Upward & Down

The tree in the yard grew vibrantly, upward toward the sky. Its limbs stretched and reached brilliantly, as if to ask:

“Sky, sun, rain, and earth—make me into something great!”

The flowers and the shrubs around the tree watched in awe, waiting, with fresh leaves and strong roots, for this tree to become something great, as they all knew that it would.

The young gardener boy who had planted the tree arrived early one morning, just as winter began to fade and spring began to arrive. He circled the yard, pruned some of the shrubs, picked some of the flowers, and came to a halt at the tree.

The tree had yet to sprout fruit from its branches. But the young boy was patient. He watered the tree, and decided to come back the next season when the tree had developed enough to bear fruit.

Over the summer and into the fall, the whole garden grew, and watched the tree grow, despite its barren branches. Through the scorching heat of midsummer evenings, and the shivering cold of the early year, the tree reached up to the sky, as if to plead:

“Sky, sun, rain, and earth—make me into something great!”

The next season, the young boy returned. He circled the yard, pruned the shrubs, picked the flowers, and came to a halt at the tree.

The branches had grown, and hung just over his head, but still, no fruit had emerged from the ends of the limbs. The boy shrugged, pulled out a bag of fertilizer, and spread the rich, heavy soil at the base of the tree. Once the roots were nearly suffocating in nutrients, he stood, brushed the dirt from his hands, and left.

The tree felt stilted as it grew, into the summer and over the fall. It felt outpaced, and unprepared for growing. But the rest of the garden watched it attentively, waiting for fruit to emerge. And yet, it never did. January came quickly, and the tree’s naked branches reached for the white sky, yearning and pleading for something more than itself.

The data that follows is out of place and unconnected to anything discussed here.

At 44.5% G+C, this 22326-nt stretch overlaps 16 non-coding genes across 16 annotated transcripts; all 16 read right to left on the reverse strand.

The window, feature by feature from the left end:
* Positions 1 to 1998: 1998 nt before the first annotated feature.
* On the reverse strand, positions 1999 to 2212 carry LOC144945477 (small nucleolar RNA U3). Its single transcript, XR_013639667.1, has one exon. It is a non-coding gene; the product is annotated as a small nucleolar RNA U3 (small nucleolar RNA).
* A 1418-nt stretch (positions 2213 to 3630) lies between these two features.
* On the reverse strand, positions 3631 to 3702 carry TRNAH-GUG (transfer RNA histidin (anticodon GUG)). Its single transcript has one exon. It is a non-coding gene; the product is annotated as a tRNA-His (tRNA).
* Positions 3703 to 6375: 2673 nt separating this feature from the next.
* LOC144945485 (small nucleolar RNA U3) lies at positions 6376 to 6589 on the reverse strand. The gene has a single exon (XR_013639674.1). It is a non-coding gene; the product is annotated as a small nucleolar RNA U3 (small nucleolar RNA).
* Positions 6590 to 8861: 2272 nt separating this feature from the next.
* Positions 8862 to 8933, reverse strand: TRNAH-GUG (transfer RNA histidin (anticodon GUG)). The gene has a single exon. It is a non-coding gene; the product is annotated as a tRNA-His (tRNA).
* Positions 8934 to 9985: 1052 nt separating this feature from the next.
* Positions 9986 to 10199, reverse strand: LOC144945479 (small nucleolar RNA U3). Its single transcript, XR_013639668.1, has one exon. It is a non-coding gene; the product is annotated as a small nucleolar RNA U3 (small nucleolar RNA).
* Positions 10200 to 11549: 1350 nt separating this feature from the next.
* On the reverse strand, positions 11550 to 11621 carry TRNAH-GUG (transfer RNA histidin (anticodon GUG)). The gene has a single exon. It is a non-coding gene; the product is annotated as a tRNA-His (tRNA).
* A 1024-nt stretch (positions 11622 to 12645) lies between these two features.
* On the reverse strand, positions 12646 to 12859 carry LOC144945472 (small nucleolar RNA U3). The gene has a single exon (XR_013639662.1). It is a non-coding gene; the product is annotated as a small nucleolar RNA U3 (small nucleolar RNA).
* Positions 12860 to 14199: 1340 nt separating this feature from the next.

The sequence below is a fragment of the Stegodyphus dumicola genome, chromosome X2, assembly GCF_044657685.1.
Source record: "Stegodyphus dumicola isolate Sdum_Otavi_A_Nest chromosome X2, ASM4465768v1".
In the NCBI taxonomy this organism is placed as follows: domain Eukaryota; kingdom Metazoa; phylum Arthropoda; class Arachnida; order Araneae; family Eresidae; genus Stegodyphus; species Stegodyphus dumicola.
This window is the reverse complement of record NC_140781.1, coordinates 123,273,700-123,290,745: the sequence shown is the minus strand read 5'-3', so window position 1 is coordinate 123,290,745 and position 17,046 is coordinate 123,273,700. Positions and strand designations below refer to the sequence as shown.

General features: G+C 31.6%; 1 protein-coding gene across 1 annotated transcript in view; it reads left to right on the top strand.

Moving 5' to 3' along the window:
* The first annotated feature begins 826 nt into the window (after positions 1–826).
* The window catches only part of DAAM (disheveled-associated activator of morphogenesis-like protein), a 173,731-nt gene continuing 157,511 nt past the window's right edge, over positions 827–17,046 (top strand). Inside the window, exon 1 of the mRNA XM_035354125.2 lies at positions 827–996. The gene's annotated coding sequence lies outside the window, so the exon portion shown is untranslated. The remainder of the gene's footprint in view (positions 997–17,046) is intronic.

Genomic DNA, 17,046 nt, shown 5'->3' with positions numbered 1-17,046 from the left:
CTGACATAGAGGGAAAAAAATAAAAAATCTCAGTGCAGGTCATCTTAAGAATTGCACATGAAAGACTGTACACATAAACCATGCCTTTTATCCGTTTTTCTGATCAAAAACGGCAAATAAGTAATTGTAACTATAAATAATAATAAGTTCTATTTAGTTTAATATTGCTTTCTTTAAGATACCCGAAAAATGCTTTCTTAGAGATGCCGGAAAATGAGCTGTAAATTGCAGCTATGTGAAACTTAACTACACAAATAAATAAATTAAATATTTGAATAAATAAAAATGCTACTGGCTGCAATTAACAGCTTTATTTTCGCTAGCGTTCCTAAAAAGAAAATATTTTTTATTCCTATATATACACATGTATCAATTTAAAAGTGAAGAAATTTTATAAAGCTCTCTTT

The young boy returned the next season, but instead of circling the garden, he went straight for the tree. He yelled and muttered in disappointment, and kicked the tree’s trunk in anger. The thin, fastgrowing bark split open, and the young boy paused, in an instant realization.

He left quickly and returned with shears and clippers. He set up a step stool, and climbed up to prune the branches.

“There,he said, when the tree had been pruned. “That will teach you to grow fruit. You’re meant to grow fruit. I know this, because I planted you, I did.”

The boy left, and the tree hung, sadly and silently, with sap dripping from its muted branches. But the garden grew forward, into the New Year. The tree slowly recovered, and by the next season, it had renewed itself.

The boy arrived once more, and cursed the tree as he saw the naked branches.

“I planted you, he said, with contempt in his voice. “Why won’t you grow fruit, like you should?”

But his anger was short lived. He disappeared and returned quickly, with tape and a knife and a handful of fresh, green branches. The tree watched as the boy sliced into the limbs and grafted on the twigs of another tree. He dumped loads of fertilizer at the base of the tree, stood, and left.

The garden seemed to stretch and warp in the tension of the season, but not compared to the tree itself. The fertilizer accelerated the tree beyond health and beyond movement, and its bark cracked with the explosion of growth. The tree stretched and screamed, but no fruit grew.

The young boy returned to the garden the next season, and his eyes fell in disappointment. The tree stood, torn and stilted, with barren limbs and awkward grafts.

The boy grabbed his axe and called for others to join him. He pointed to the tree, but the other men corrected him, and pointed to the ground around the tree.

He dropped the axe, and retrieved a shovel. He sunk the shovel deep into the earth, to loosen the tree from the ground.

His shovel hit something, hidden in the dirt. He knelt to examine it.

Juice from a bright red fruit spilled into the dirt, split open by the shovel blade. He cleared the dirt to see a vast network of berries, clinging to the roots: Bright, vibrant, and alive.

The freshly awakened smell of the subterranean fruit met his senses.

He stood and threw the shovel aside.

The tree in the yard had grown, vibrantly, upward and down, to become what it was meant to be.